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Insomnia

November 19, 2007

Insomnia is a condition where you have problem falling or keeping yourself to sleep. It affects 15% and 30% of the adult population. Half of the people complaining of insomnia consider their problem serious enough to seek professional help. Insomnia is perhaps the second most prevalent health complaint after pain. It is twice as frequent in women as in men and its incidence increases with age.

I never knew I had insomnia until my friend pointed that I was suffering from insomnia. At one stage I wasn’t sleeping for two straight weeks. Believe me, not even a nap. I had a personal problem at that time which I termed as my annus horribilis (after HM Queen Elizabteh II). But I have a number of bad years so I guess it must be my annuses horribilis.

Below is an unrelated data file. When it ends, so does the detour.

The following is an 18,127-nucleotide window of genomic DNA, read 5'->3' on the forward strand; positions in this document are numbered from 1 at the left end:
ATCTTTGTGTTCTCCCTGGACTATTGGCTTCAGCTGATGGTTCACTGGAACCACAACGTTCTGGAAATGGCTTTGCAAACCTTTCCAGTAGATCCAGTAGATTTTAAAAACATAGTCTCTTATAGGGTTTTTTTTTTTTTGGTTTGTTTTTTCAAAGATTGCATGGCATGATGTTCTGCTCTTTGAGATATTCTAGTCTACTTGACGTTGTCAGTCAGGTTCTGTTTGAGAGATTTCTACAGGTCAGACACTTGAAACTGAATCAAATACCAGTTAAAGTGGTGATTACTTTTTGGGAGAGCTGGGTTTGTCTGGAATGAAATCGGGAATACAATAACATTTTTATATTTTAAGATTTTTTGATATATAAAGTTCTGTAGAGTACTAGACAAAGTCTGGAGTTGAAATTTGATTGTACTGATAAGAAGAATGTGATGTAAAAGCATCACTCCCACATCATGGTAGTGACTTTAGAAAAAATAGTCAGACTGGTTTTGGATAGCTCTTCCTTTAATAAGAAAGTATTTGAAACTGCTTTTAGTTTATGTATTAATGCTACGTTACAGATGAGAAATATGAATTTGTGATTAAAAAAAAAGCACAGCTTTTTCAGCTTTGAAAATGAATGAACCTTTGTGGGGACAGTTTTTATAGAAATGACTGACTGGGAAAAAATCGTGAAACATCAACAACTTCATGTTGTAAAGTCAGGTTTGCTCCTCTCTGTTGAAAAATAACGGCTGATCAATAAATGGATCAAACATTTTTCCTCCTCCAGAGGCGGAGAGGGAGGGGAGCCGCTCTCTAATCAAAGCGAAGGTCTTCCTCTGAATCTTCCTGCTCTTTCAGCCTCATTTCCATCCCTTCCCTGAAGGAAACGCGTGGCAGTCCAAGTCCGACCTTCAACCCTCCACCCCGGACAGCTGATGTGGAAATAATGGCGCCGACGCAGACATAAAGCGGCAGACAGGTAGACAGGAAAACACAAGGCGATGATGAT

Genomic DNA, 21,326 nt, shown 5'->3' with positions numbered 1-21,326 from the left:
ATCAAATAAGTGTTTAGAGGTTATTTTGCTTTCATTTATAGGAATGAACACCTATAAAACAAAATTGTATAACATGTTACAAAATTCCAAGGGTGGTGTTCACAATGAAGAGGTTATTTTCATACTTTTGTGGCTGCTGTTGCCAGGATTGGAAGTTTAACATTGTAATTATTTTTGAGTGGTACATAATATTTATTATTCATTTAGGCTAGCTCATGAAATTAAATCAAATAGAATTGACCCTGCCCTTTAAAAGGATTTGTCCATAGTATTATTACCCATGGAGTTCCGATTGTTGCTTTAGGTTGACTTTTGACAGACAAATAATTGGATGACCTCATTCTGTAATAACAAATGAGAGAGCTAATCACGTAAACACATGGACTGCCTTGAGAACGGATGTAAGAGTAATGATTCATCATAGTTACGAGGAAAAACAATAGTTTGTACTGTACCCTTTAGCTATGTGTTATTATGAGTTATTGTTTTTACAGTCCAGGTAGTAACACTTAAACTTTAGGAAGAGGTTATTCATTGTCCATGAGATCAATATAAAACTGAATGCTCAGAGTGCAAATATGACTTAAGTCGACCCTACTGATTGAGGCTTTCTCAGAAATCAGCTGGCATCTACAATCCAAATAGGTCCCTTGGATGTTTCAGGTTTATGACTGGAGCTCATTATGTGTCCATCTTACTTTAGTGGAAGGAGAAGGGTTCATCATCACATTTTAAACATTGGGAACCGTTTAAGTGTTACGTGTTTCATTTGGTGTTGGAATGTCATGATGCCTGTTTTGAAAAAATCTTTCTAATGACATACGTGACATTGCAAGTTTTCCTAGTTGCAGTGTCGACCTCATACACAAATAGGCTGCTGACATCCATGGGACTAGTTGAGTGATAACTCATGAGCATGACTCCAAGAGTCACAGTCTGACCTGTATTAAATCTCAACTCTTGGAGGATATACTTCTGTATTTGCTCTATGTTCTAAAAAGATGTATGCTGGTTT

Anyway, at that time I didn’t make myself to stay wide awake at night when everyone in my time zone was in their slumber land. I went to see my doctor about it and he prescribed me, of course sleeping pills but those pills caused anxiety and palpitations to me so I stop taking those. I didn’t want to die young just yet.

So the doctor, knowing my problems, advised me to relax, do meditation and prayers (he gave me surah or verses to practise) and asked me to forget my problems. The prayers and meditation were very good but not that part to forget my problems. They wouldn’t disappear overnight.

As weeks turned to months and months to years, I found myself to be very active in health and fitness that some of my friends said that my home is the gym as I was practically at the gym most of the time.

Without me realising it, my insomnia was gone. I guess it was all due to the physical activities that I did and still do until now which helped me overcome insomnia. It wasn’t easy I know because I have read and heard far worse cases than mine, like those suffering from chronic insomnia.

This site – from the e-Medicine Health – gives more explanations and information on insomnia.

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